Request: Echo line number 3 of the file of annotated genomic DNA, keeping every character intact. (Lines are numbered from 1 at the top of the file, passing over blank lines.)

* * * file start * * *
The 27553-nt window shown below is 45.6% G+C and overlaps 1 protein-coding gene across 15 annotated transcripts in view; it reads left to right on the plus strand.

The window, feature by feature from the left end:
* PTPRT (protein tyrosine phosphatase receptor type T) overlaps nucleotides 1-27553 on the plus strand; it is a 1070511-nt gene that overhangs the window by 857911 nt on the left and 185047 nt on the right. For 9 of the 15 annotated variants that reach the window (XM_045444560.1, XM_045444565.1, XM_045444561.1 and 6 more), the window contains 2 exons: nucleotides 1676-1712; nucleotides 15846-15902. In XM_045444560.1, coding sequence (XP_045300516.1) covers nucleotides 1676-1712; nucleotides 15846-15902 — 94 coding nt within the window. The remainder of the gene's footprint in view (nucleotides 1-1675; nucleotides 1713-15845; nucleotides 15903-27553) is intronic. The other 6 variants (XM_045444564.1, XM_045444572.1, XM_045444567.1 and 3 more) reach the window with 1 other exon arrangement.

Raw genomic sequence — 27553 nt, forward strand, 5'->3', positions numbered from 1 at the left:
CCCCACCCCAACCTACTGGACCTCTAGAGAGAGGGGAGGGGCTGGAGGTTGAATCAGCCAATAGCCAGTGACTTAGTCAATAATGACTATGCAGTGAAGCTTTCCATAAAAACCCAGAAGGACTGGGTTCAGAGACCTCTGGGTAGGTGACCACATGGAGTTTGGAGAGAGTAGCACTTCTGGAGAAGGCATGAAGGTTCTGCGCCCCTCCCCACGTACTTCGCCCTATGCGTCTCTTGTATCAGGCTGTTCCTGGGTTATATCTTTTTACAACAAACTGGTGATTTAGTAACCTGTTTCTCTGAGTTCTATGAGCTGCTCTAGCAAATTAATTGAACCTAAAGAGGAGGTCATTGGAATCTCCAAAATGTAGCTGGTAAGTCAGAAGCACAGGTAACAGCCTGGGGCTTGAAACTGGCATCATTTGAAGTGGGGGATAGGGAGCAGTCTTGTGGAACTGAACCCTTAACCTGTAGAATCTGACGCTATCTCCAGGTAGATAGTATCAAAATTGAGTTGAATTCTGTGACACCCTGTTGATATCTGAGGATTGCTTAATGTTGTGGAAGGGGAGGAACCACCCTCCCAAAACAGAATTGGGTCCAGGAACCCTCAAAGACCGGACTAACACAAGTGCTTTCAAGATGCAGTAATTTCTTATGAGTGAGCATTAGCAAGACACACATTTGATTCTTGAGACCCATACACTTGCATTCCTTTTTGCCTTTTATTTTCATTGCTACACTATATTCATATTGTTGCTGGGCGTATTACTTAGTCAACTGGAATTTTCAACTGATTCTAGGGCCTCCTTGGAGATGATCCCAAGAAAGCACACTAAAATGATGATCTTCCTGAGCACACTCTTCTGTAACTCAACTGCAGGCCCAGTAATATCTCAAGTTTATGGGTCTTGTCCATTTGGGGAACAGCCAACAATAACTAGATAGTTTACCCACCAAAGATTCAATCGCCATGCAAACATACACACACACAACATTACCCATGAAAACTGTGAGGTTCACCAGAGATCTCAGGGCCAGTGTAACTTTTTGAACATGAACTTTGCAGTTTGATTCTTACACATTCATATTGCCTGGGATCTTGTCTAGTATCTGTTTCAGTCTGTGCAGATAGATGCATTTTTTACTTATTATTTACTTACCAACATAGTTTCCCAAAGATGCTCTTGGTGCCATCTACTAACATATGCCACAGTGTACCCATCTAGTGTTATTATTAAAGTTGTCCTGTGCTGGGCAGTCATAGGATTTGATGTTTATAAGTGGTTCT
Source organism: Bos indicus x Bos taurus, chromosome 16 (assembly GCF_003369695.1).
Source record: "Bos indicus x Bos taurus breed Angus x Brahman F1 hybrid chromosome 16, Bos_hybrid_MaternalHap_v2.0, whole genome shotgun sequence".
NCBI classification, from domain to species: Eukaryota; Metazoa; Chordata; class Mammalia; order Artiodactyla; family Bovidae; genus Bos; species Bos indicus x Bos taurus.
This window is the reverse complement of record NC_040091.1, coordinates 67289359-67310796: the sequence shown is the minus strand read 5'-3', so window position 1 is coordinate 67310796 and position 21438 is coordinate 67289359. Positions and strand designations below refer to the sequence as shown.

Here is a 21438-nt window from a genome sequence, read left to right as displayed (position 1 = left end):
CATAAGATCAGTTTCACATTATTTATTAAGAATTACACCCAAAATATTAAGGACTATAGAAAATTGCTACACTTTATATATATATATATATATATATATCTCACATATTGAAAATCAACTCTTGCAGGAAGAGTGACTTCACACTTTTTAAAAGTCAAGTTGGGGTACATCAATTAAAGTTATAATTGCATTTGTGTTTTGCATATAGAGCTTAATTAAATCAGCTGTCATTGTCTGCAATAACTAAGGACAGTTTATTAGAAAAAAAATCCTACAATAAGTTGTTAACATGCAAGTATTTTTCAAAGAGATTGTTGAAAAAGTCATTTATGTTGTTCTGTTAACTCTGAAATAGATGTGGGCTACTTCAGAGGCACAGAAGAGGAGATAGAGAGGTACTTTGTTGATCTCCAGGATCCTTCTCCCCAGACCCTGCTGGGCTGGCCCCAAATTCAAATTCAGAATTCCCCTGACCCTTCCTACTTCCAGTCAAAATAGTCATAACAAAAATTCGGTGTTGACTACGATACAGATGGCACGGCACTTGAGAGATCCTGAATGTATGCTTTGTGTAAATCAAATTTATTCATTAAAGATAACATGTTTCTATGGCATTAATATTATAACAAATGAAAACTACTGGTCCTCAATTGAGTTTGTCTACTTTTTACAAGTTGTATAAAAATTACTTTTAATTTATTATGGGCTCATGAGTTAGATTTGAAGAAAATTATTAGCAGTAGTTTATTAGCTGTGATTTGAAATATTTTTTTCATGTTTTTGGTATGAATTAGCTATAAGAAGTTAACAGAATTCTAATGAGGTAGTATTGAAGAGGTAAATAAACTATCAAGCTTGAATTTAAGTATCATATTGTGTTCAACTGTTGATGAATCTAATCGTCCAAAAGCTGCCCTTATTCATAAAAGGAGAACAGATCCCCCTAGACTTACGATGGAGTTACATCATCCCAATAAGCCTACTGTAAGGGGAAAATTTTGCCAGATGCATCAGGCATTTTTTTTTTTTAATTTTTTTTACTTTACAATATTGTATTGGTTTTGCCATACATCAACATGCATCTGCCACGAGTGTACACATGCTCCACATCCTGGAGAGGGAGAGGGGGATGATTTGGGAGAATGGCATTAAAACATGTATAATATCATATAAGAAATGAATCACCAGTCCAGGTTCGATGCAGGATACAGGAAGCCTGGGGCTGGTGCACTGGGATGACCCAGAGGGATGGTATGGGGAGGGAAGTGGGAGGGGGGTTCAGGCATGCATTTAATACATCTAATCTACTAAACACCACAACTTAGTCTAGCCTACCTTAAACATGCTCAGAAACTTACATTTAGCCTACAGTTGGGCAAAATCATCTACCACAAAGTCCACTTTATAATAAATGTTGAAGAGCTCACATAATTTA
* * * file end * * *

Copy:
* PTPRT (protein tyrosine phosphatase receptor type T) overlaps nucleotides 1-27553 on the plus strand; it is a 1070511-nt gene that overhangs the window by 857911 nt on the left and 185047 nt on the right. For 9 of the 15 annotated variants that reach the window (XM_045444560.1, XM_045444565.1, XM_045444561.1 and 6 more), the window contains 2 exons: nucleotides 1676-1712; nucleotides 15846-15902. In XM_045444560.1, coding sequence (XP_045300516.1) covers nucleotides 1676-1712; nucleotides 15846-15902 — 94 coding nt within the window. The remainder of the gene's footprint in view (nucleotides 1-1675; nucleotides 1713-15845; nucleotides 15903-27553) is intronic. The other 6 variants (XM_045444564.1, XM_045444572.1, XM_045444567.1 and 3 more) reach the window with 1 other exon arrangement.